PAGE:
Nelahozeves was a farming outpost, lying on the Vltava River, within the large estates owned by the Lobkowitz (Lobkowicz) family – a name familiar to music-lovers via Prince Joseph Lobkowitz, one of Beethoven’s key patrons.


Dvořák’s home in Nelahozeves for the first 12 years of his life

Today, Dvořák’s house, Building No. 12 in this then rural community of a little over 400 permanent residents, remains, as it was during Dvořák’s childhood, directly across from the station.

His father, František, rented rooms in the property and ran the inn on the main floor – though his  interest in running the business (and that of his earlier occupation as butcher at Building No. 24) increasingly came second to that of playing the zither.

Once freight started being carried on the line in 1851, Dvořák’s curiosity in the latest form of transportation was piqued.

In his maturity, when traveling in Europe or the United States, Dvořák would avidly – some would say obsessively – comb railway timetables to plan his best connections.

He would also keep records, such as details on the express trains traveling from Prague to Vienna.

His habitual early morning walk when living in Prague would take him above the tunnel, just beyond the historic Vinohrady quarter of Prague, through which trains would exit from Prague’s splendidly grand main station.

Prague – Franz Joseph I central station

Dvořák was reported to regularly chat with train drivers to find out about the latest technical innovations on the trains.

He was also a trainspotter, collecting the engine numbers of the express trains from Prague to Vienna and Dresden.

Composer Josef Suk (1874-1935)

Dvořák once asked one of his students at the Prague Conservatoire, composer Josef Suk, to wake up early and record the engine number of the Vienna express train as it came out of the tunnel.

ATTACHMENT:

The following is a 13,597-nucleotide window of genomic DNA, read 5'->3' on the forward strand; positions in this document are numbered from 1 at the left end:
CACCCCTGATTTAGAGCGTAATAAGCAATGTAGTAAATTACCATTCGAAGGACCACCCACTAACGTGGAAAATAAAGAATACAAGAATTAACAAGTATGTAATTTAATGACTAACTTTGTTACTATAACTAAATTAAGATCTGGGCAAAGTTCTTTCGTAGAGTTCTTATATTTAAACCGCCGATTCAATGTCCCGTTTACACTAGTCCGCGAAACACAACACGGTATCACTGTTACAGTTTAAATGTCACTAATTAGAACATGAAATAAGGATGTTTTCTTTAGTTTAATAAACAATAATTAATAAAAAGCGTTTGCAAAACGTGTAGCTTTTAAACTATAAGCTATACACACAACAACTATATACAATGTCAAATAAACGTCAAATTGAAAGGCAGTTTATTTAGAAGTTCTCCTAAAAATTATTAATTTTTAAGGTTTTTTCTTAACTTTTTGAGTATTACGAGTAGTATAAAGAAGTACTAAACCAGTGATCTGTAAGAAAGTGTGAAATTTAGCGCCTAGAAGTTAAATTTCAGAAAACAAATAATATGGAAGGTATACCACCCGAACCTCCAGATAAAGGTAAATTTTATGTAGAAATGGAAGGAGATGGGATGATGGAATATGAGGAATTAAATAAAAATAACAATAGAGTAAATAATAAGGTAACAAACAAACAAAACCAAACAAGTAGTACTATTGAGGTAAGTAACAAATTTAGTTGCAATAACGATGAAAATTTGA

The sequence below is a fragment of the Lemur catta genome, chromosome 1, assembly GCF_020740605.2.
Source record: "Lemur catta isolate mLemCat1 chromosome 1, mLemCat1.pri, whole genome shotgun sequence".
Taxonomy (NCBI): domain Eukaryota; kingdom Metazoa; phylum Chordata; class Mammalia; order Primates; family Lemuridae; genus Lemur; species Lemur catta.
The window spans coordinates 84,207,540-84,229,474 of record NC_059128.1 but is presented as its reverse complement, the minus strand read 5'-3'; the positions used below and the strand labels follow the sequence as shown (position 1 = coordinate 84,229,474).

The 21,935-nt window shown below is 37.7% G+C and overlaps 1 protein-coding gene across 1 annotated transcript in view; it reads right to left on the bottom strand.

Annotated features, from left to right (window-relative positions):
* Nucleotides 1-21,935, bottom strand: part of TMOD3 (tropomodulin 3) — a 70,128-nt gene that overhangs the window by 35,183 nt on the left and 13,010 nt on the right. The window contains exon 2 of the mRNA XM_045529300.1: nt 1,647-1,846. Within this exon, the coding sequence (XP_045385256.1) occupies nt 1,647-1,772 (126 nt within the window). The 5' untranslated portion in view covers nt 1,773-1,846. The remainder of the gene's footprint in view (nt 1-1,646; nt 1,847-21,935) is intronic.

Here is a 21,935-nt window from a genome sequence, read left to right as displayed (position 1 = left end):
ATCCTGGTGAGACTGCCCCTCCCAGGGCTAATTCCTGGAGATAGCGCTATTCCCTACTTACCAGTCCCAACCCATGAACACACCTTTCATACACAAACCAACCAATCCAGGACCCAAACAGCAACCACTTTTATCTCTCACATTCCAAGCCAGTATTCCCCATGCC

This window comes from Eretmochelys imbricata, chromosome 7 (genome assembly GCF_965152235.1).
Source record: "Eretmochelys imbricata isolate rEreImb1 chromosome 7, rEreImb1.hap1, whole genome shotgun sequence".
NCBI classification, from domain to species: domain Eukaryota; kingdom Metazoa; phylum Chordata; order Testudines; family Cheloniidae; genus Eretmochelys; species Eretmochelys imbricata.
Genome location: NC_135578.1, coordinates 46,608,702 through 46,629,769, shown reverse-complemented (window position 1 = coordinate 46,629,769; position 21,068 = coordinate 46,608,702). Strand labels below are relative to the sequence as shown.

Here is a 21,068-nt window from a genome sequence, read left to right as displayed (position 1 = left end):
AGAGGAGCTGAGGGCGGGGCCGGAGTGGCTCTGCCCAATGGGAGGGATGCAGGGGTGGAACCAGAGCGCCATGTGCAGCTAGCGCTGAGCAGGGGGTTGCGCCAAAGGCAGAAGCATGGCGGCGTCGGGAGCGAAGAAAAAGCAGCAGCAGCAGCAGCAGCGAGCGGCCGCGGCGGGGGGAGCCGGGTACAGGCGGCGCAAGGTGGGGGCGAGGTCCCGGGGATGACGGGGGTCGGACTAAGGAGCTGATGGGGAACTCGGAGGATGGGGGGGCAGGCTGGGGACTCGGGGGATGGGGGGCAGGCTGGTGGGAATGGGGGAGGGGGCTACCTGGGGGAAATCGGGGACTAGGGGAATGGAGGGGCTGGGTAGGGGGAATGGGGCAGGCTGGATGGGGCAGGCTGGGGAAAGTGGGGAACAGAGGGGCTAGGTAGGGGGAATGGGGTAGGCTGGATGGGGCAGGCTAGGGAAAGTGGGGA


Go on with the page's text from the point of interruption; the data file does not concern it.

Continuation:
The young Suk obliged – as befits a future son-in-law – taking his opera glasses to ensure accuracy.

No train-spotter he, Suk duly reported back to Dvorak’s apartment in Žitná street with a train number . . . not of the engine itself, but of the tender at the back of the train.

A workman here installs marble on a balcony  at Žitná Street No. 564, alongside a new bust of the building’s most famous resident: ‘Dr. Antonín Dvořák – composer.’


The five-storey apartment block at Žitná Street No. 564 is currently under renovation.


Dvořák lived here, in four different apartments as the size of his family changed, from 1877 to his death in 1904.


The impact of Dvořák’s train-spotting hobby on his music is . . . well . . . mostly intangible.  But there are shared qualities between what Dvořák saw as the precision and elegance of a steam locomotive’s design, construction, and function with one of his own carefully crafted scores.   At its best (and there are a surprising number of gems in his catalogue), a Dvořák score is designed to sound natural, uncomplicated, spontaneous and ‘right’ on its chosen instrument – these are honest, hard-working qualities achieved through both inspiration and perspiration.